Desperate and delusional


by Sean Rickard

As this Tory government tumbles towards its Brexit denouement it seems determined to put yet another hurdle in the way of competent economic management.   Despite the widespread warnings of reputable experts, the Chancellor is preparing to mimic the Truss-Kwarteng Budget debacle on 6th March.   Sure, it will be presented in a less blatant form and covered by an obsequious OBR saying he has just sufficient headroom.   Leaving aside the highly uncertain nature of any headroom, the respected Institute of Fiscal Studies (IFS) points out that what is needed is extra spending on public services, not tax cuts.   The government’s current plans already imply cutting investment spending as a share of national income by £20 billion a year in today’s terms by 2028–29 and a return to austerity despite the dire state of public services.   The Tories are both desperate and delusional in believing a tax cutting Budget will miraculously swing public opinion in their favour, as the economic cost will arrive after the election.   But the country has had enough of incompetence and mismanagement, so manifest in the disaster of Brexit now laid bare as a continuing decline in living standards and the UK ‘s standing in the world.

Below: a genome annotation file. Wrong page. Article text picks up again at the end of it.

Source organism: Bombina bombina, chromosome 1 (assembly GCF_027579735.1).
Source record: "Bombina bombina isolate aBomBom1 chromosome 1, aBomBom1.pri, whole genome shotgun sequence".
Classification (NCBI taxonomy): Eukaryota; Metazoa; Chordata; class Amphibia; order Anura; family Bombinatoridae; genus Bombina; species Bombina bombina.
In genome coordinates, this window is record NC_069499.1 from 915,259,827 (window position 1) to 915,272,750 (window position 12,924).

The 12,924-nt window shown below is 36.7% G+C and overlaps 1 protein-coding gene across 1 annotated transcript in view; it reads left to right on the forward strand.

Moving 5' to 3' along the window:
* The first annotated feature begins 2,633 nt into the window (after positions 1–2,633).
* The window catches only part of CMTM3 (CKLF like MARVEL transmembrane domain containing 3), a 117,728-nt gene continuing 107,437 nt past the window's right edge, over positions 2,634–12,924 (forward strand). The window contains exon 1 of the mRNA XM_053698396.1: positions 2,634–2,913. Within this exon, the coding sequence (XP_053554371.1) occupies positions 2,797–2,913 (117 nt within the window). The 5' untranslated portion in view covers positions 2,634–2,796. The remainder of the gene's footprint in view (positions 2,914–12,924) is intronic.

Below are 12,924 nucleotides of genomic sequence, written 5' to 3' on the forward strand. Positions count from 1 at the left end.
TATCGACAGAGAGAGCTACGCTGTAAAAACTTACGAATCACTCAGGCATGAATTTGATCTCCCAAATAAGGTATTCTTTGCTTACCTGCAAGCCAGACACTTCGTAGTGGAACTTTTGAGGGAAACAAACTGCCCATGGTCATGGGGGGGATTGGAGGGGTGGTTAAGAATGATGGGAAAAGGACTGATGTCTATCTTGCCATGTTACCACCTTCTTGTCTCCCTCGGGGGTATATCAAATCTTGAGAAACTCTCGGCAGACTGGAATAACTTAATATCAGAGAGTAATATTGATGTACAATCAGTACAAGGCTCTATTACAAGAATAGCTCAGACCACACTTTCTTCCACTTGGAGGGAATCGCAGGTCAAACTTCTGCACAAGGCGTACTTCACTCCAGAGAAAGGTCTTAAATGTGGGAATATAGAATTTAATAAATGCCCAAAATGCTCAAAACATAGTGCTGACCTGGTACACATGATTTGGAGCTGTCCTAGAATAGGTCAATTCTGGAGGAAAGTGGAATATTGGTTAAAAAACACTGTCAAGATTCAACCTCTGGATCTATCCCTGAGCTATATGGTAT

Doubtless, hard-pressed households would like the ‘sugar-rush’ of an increase in take-home pay, or to be more correct an easing of the increasing tax take already programmed in for this year.   They are now however likely to be fooled again by the guile and lies that characterised Brexit.   In his Budget I have no doubt the Chancellor will claim that his package of tax cuts will turn the UK’s economic stagnation into a virtuous cycle of growth, notwithstanding such a claim would be entirely bogus.   He doesn’t have room for large tax cuts without spooking the financial markets and in any event at best tax cuts could only deliver a short-run ‘uptick’ followed by a reversal as the effects are taken-up in higher inflation – the greatest threat to living standards according to the Chancellor – and higher imports.  

Mr Hunt, and the Labour leader are right to argue that only economic growth can secure scope for both tax cuts and higher public spending.   It beggars belief however, that any rational person now gives credence to the idea that tax cutting can secure sustained growth, the more so after fourteen years of failure for this approach.   Needless to say, Tory thinking (ideology would be more correct) on tax cuts is no longer rational – if it ever was.   Generally referred to as ‘trickle down;’ it is based on the notion that even though tax cuts primarily benefit the better-off, the effect of their expenditure drives economic growth, raising living standards for everyone including those of lower earners.